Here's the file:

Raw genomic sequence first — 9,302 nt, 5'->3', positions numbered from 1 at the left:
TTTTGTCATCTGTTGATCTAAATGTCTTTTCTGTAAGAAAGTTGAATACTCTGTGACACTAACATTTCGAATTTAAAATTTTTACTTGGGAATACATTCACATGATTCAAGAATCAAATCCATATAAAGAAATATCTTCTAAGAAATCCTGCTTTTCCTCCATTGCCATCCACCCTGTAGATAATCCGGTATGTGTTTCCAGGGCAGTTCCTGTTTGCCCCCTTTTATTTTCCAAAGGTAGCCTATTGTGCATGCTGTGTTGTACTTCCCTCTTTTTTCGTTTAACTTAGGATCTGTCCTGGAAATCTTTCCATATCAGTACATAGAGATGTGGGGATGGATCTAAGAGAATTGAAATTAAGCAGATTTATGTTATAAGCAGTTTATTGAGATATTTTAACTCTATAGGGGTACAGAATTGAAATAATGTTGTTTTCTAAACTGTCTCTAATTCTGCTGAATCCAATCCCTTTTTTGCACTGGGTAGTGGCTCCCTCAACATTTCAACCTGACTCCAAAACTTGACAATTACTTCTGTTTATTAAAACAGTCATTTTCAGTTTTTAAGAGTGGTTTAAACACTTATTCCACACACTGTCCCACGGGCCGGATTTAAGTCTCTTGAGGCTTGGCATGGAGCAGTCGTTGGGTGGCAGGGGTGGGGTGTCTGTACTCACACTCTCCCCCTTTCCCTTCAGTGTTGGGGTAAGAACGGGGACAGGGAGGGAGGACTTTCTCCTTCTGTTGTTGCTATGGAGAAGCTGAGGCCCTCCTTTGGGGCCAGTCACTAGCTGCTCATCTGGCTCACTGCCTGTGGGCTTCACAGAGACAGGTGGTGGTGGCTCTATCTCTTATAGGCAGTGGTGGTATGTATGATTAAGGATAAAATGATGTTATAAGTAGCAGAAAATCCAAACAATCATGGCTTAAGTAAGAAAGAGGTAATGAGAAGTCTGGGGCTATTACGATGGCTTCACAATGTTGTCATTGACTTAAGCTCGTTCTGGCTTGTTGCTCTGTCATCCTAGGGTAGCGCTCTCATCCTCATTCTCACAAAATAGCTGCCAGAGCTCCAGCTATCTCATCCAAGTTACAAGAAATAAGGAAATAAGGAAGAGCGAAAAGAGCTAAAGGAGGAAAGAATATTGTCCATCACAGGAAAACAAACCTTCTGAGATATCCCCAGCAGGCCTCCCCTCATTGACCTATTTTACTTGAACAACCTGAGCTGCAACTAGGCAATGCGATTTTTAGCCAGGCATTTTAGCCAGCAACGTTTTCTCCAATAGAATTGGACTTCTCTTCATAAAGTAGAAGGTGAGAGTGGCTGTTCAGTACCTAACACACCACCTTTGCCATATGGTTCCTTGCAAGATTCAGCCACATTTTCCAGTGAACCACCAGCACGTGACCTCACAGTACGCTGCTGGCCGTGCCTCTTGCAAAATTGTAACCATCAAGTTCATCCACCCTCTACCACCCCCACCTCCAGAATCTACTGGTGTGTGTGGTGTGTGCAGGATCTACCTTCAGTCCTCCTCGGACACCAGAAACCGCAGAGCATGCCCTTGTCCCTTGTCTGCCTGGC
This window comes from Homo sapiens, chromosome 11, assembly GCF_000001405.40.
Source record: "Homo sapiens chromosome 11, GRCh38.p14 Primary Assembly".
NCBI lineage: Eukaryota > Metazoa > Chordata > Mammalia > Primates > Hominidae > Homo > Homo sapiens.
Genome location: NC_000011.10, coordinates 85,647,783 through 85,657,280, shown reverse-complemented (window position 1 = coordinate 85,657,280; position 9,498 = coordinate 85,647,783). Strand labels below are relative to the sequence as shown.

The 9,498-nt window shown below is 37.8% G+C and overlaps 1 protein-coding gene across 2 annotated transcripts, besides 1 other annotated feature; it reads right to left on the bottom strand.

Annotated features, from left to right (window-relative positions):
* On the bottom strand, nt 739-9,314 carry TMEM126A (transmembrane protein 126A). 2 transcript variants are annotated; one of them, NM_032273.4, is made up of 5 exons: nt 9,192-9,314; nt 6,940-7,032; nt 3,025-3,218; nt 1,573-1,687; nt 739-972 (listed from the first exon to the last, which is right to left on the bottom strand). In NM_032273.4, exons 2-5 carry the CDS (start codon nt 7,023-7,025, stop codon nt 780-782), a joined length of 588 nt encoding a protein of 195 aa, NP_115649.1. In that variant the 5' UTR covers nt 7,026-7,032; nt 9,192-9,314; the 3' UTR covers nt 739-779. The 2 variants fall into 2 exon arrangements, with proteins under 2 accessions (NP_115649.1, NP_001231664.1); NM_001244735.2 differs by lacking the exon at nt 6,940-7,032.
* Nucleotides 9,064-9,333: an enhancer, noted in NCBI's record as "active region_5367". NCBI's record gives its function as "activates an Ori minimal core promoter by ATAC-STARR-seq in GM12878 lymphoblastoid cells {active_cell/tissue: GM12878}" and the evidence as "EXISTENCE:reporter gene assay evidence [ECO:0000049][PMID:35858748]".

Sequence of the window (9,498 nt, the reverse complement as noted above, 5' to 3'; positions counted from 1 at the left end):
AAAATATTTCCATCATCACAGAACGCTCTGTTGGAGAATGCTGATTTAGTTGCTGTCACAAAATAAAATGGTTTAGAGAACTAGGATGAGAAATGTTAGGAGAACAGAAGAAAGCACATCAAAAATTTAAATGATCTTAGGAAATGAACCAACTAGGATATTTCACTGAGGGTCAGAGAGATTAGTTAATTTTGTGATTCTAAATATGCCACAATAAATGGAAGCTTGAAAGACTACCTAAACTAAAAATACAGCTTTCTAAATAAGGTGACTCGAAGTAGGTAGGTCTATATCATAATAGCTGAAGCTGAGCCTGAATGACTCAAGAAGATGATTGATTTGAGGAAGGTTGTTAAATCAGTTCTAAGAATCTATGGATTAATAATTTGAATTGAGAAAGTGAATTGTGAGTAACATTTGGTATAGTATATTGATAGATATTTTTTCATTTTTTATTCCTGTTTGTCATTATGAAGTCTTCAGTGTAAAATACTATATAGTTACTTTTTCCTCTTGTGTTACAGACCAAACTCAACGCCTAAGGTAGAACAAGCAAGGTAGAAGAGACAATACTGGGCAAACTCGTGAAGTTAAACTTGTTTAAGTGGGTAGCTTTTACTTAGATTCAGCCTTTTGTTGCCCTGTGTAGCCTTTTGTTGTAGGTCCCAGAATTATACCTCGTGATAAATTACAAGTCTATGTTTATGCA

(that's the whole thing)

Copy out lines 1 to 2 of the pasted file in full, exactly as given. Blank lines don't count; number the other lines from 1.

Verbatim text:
Raw genomic sequence first — 9,302 nt, 5'->3', positions numbered from 1 at the left:
TTTTGTCATCTGTTGATCTAAATGTCTTTTCTGTAAGAAAGTTGAATACTCTGTGACACTAACATTTCGAATTTAAAATTTTTACTTGGGAATACATTCACATGATTCAAGAATCAAATCCATATAAAGAAATATCTTCTAAGAAATCCTGCTTTTCCTCCATTGCCATCCACCCTGTAGATAATCCGGTATGTGTTTCCAGGGCAGTTCCTGTTTGCCCCCTTTTATTTTCCAAAGGTAGCCTATTGTGCATGCTGTGTTGTACTTCCCTCTTTTTTCGTTTAACTTAGGATCTGTCCTGGAAATCTTTCCATATCAGTACATAGAGATGTGGGGATGGATCTAAGAGAATTGAAATTAAGCAGATTTATGTTATAAGCAGTTTATTGAGATATTTTAACTCTATAGGGGTACAGAATTGAAATAATGTTGTTTTCTAAACTGTCTCTAATTCTGCTGAATCCAATCCCTTTTTTGCACTGGGTAGTGGCTCCCTCAACATTTCAACCTGACTCCAAAACTTGACAATTACTTCTGTTTATTAAAACAGTCATTTTCAGTTTTTAAGAGTGGTTTAAACACTTATTCCACACACTGTCCCACGGGCCGGATTTAAGTCTCTTGAGGCTTGGCATGGAGCAGTCGTTGGGTGGCAGGGGTGGGGTGTCTGTACTCACACTCTCCCCCTTTCCCTTCAGTGTTGGGGTAAGAACGGGGACAGGGAGGGAGGACTTTCTCCTTCTGTTGTTGCTATGGAGAAGCTGAGGCCCTCCTTTGGGGCCAGTCACTAGCTGCTCATCTGGCTCACTGCCTGTGGGCTTCACAGAGACAGGTGGTGGTGGCTCTATCTCTTATAGGCAGTGGTGGTATGTATGATTAAGGATAAAATGATGTTATAAGTAGCAGAAAATCCAAACAATCATGGCTTAAGTAAGAAAGAGGTAATGAGAAGTCTGGGGCTATTACGATGGCTTCACAATGTTGTCATTGACTTAAGCTCGTTCTGGCTTGTTGCTCTGTCATCCTAGGGTAGCGCTCTCATCCTCATTCTCACAAAATAGCTGCCAGAGCTCCAGCTATCTCATCCAAGTTACAAGAAATAAGGAAATAAGGAAGAGCGAAAAGAGCTAAAGGAGGAAAGAATATTGTCCATCACAGGAAAACAAACCTTCTGAGATATCCCCAGCAGGCCTCCCCTCATTGACCTATTTTACTTGAACAACCTGAGCTGCAACTAGGCAATGCGATTTTTAGCCAGGCATTTTAGCCAGCAACGTTTTCTCCAATAGAATTGGACTTCTCTTCATAAAGTAGAAGGTGAGAGTGGCTGTTCAGTACCTAACACACCACCTTTGCCATATGGTTCCTTGCAAGATTCAGCCACATTTTCCAGTGAACCACCAGCACGTGACCTCACAGTACGCTGCTGGCCGTGCCTCTTGCAAAATTGTAACCATCAAGTTCATCCACCCTCTACCACCCCCACCTCCAGAATCTACTGGTGTGTGTGGTGTGTGCAGGATCTACCTTCAGTCCTCCTCGGACACCAGAAACCGCAGAGCATGCCCTTGTCCCTTGTCTGCCTGGC